What does Snoopy have to do with space? The lovable beagle’s connection with Nasa dates back to the 1960s when cartoonist Charles M Schulz depicted the canine on the moon in his famous comic strips. When the space agency came to seek out a face for its safety programmes, Snoopy was a natural choice to act as a watchdog. This later inspired the Silver Snoopy Award, a highly esteemed accolade only bestowed on those who have contributed significantly to the success of human space flight missions.
Among these rare recipients is Omega. The watchmaker famously sent its Speedmaster to the moon in 1969, but it was perhaps the ill-faced Apollo 13 mission the following year where it would play its most crucial role. When the oxygen tank exploded on board, the astronauts had to shut down nearly all power, including their digital timekeeping. The module had drifted off course and would re-enter the Earth’s atmosphere at the wrong angle. To manually readjust this, an exact 14-second burn of the engine was needed.
With no room for error, Omega’s precise, mechanical timekeeping came into its own. Commander James Lovell and his team successfully used their Speedmaster chronographs to perfectly time the burn and finally land safely back on Earth. Omega received its Silver Snoopy Award on 5 October 1970, presented by astronaut Thomas P Stafford, Commander of the Apollo 10 mission, along with a Manned Flight Awareness certificate signed by the Apollo 13 crew.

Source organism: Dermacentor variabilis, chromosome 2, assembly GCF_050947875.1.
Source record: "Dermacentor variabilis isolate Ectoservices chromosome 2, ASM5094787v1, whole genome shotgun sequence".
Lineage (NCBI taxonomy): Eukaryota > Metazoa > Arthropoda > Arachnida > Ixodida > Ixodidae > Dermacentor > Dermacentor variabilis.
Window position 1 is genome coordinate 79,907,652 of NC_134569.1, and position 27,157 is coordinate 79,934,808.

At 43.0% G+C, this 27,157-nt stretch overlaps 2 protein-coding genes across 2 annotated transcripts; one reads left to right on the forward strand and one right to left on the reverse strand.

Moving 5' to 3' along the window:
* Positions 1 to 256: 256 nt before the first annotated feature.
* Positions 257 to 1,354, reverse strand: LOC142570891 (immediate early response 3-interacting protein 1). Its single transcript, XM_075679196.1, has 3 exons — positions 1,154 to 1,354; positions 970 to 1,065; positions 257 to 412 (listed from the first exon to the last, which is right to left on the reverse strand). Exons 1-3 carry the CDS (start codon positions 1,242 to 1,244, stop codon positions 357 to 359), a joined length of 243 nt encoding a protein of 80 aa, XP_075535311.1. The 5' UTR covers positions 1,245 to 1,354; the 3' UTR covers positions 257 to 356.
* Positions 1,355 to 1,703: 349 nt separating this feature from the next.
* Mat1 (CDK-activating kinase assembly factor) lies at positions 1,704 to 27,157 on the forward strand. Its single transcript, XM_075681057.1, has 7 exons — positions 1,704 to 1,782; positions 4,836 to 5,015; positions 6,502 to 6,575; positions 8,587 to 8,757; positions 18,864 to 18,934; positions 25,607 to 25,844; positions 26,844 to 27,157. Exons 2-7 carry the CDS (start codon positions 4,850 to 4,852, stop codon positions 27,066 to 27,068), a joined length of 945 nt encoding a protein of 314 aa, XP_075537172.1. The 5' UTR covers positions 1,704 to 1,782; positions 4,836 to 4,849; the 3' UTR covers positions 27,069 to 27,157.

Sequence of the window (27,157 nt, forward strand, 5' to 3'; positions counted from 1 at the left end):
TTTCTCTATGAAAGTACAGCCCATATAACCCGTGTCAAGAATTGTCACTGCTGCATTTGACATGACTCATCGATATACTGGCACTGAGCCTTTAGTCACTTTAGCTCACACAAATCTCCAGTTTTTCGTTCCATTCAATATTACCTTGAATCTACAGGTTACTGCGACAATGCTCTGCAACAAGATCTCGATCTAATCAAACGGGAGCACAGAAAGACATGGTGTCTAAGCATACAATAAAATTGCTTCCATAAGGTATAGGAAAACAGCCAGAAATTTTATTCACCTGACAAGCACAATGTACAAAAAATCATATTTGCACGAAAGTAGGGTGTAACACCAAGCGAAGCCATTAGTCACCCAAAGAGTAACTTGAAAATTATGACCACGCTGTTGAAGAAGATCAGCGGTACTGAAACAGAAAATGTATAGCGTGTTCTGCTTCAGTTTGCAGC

The watchmaker is paying tribute to this historic moment with the Speedmaster ‘Silver Snoopy Award’ 50th Anniversary, which combines its trademark precision and reliability with a whimsical, tongue-in-cheek design. Snoopy, of course, plays a starring role, appearing on an embossed silver medallion at 9 o’clock wearing his spacesuit, just like he does on the silver pin given to award recipients.
It’s the back of the watch where he really comes out to play. Here you see him manning a black-and-white Command and Service Module. When the chronograph seconds hand is in use, he takes a trip around the moon, the surface of which is decorated onto the sapphire crystal using micro-structured metallisation. In the distance is Earth, which rotates once per minute in tandem with the small seconds hand. This all comes powered by Omega’s renowned Co-Axial Master Chronometer Calibre 3861.
Further special touches come in the form of engravings on the caseback, including the date that Omega received the award, kept in position thanks to the watchmaker’s Naiad Lock system. Even the strap features the trajectory of the Apollo 13 mission embossed on its lining, presented in a blue that complements the other highlights seen across the watch.